Ask the Experts
March 13, 2024 - Updated
January 14, 2015 - Originally Posted

Customer Approval for Repairs

We have a case where a non-aerospace customer's board was repaired without prior authorization. It was for a class 3 assembly.

Does it specify in an IPC document that customer approval is required for class 3 repairs?


Expert Panel Responses

It may depend on the type of defect and the repair performed, whether or not the assemblies performance could be affected (things like jumper wires can play havoc on noise/emission sensitive PCBA's). It may not be possible to fully judge the impact of a repair on a PCBA unless you fully understand the design and the other components that will interface with that PCBA.

In the IPC A 610, revision F, it states in the forward section, Defect Condition, paragraph 1: Defect Conditions SHALL be dispositioned by the manufacturer based on design, service, and customer requirements. Disposition may be to rework, repair, scrap, or use as is. Repair or "use as is" may require customer concurrence.

In a nutshell, it's really up to your customer, but it should be written into your contract either way. The Class of the PCBA should only help determine what the repair result should be.

T.J. Hughes
Manufacturing Engineer
Esterline Interface Technologies
Mr. Hughes has been in the electronics manufacturing field for 20 years. Operating the processes and as a manufacturing engineer for the last 14 years. He is also a CIT as well as an SMTA Certified Process Engineer.

Depending on the type of damage, as long as you meet class 3 requirements, you can make repairs. Regarding customer approval, that should be determined up front between the customer and supplier prior to manufacturing. There are some high reliability products.

That are built at IPC class 3 where rework or repair is not allowed. Again, this is determined by the customer's requirements.

Brien Bush
Manufacturing Applications Specialist
Cirtronics Corp.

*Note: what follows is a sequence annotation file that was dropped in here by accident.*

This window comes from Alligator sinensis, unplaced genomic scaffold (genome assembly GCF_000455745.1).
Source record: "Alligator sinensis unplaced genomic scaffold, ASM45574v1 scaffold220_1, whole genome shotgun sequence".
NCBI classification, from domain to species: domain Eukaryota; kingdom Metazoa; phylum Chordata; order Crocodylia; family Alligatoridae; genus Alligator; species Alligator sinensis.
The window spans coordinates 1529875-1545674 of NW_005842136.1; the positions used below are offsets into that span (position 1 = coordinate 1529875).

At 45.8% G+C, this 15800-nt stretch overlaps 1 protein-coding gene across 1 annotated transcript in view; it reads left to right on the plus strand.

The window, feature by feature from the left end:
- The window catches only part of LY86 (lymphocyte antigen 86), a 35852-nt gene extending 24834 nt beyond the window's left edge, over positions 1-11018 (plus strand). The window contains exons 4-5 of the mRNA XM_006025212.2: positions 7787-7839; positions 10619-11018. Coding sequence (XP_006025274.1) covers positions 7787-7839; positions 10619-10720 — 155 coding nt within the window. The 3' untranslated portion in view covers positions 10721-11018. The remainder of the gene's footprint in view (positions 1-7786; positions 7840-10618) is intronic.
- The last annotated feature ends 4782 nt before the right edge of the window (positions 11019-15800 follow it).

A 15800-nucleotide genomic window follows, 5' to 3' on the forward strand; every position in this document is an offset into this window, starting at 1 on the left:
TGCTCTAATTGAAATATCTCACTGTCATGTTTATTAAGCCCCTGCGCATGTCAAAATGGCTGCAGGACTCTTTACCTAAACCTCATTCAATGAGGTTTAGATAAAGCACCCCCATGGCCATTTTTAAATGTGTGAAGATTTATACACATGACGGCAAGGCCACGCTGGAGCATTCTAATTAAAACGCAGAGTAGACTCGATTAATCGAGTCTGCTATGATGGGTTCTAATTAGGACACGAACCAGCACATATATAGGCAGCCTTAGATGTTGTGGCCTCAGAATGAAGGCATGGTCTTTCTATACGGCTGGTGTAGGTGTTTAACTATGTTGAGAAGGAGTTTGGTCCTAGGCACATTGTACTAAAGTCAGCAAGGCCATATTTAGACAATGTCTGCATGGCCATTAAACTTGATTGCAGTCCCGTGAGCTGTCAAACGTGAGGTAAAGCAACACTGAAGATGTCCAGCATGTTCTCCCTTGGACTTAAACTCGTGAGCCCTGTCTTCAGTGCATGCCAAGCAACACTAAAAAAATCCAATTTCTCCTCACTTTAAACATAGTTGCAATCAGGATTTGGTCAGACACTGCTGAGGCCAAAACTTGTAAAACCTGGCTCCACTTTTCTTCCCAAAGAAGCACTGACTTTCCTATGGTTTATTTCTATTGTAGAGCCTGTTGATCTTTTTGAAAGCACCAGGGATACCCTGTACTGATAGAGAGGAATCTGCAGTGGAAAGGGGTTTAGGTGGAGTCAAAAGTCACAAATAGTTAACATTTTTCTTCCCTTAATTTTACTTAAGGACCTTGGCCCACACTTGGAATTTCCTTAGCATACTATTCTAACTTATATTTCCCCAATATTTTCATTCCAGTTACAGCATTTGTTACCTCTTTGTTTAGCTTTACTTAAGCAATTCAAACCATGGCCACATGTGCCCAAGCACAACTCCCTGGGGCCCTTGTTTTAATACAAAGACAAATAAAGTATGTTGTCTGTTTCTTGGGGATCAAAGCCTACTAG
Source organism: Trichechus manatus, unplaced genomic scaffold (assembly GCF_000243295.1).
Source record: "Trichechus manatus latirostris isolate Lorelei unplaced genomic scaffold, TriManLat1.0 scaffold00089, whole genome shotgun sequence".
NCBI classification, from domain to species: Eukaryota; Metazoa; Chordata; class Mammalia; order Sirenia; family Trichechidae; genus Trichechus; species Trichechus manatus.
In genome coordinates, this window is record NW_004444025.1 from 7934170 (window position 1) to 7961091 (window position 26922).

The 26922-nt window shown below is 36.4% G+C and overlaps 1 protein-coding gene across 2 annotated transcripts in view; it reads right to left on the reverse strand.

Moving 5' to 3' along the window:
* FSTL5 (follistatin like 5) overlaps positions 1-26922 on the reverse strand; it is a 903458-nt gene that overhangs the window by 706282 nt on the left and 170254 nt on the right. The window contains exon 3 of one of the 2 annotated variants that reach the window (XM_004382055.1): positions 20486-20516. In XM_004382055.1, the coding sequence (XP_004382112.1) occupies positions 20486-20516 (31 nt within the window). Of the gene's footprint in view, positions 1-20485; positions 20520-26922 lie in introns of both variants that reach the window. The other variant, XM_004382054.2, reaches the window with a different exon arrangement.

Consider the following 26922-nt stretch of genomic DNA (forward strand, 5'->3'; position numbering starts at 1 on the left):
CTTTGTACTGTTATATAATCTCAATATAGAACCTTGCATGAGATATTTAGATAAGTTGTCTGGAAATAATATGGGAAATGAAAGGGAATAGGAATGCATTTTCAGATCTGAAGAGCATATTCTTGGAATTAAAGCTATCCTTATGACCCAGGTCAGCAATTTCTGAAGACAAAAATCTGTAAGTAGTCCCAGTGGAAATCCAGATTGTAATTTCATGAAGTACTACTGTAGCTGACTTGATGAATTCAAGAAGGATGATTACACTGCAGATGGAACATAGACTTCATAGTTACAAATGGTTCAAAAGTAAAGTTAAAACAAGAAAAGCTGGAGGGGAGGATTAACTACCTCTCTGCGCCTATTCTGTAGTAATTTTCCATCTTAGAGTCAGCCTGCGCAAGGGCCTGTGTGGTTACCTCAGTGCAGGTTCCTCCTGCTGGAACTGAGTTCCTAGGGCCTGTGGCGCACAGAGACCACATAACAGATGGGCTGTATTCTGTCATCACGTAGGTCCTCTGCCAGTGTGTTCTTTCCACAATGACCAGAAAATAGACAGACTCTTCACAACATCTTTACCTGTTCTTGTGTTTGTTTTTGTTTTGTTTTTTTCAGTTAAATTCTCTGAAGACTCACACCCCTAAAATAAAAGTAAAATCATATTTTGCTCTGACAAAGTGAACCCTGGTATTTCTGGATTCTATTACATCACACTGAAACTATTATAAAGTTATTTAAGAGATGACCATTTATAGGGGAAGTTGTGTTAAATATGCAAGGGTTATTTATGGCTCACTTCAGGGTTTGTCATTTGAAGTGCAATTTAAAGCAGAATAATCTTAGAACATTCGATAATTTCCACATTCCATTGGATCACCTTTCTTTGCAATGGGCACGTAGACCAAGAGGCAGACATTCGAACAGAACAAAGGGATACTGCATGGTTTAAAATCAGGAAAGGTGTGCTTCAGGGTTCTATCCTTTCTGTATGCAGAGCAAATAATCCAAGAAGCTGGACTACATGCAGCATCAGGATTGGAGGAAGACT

Mr. Bush has 20 years experience in electronics contract manufacturing. Major areas of expertise include through hole, SMT, wave and selective soldering.

IPC7711 Section 1.7 establishes: When rework, repair, or modification of newly manufactured products is conducted, appropriate approvals may be required.

Unless prohibited by the customer, rework of newly manufactured products may be performed without prior approval of the customer. Repair actions generally require prior approval by the customer. Modification may require prior approval of the customer.

Edithel Marietti
Senior Manufacturing Engineer
Northrop Grumman
Edithel is a chemical engineer with 20 year experience in manufacturing & process development for electronic contract manufacturers in US as well as some major OEM's. Involved in SMT, Reflow, Wave and other assembly operations entailing conformal coating and robotics.

Per the information provided in IPC J-STD-001 I submit the following:

J-STD-001 Paragraph 1.5.1 Hardware Defects and Process Indicators, states in the second paragraph that "...Defects shall [D1D2D3] be identified, documented and dispositioned by the Manufacturer-based on the design, service and customer requirements. Disposition is the determination of how defects are to be treated, and include, but are not limited to, rework, scrap, use-as-is, or repair."

Hence all process or product defects as defined in the J-STD-001 shall be identified and dispositioned per this requirement.

Paragraph 13.1 Rework, states "...hardware defects shall [N1N2D3] be documented before rework. Rework for Classes 1 or 2 should and for Class 3 shall [N1N2D3] be documented.:

Additionally it states in Paragraph 13.2 Repair "... is the act of restoring the functional capability of a defective article in a manner that does not assure compliance of the article with applicable drawings or specifications. A hardware defect shall not [N1N2D3] be repaired until the discrepancy has been documented. The repair method shall [N1N2D3] be determined by agreement between the Manufacturer and the User."

Therefore to answer the question "Does it specify in an IPC document that customer approval is required for class 3 repairs?" the answer is yes per paragraph 13.2 Rework.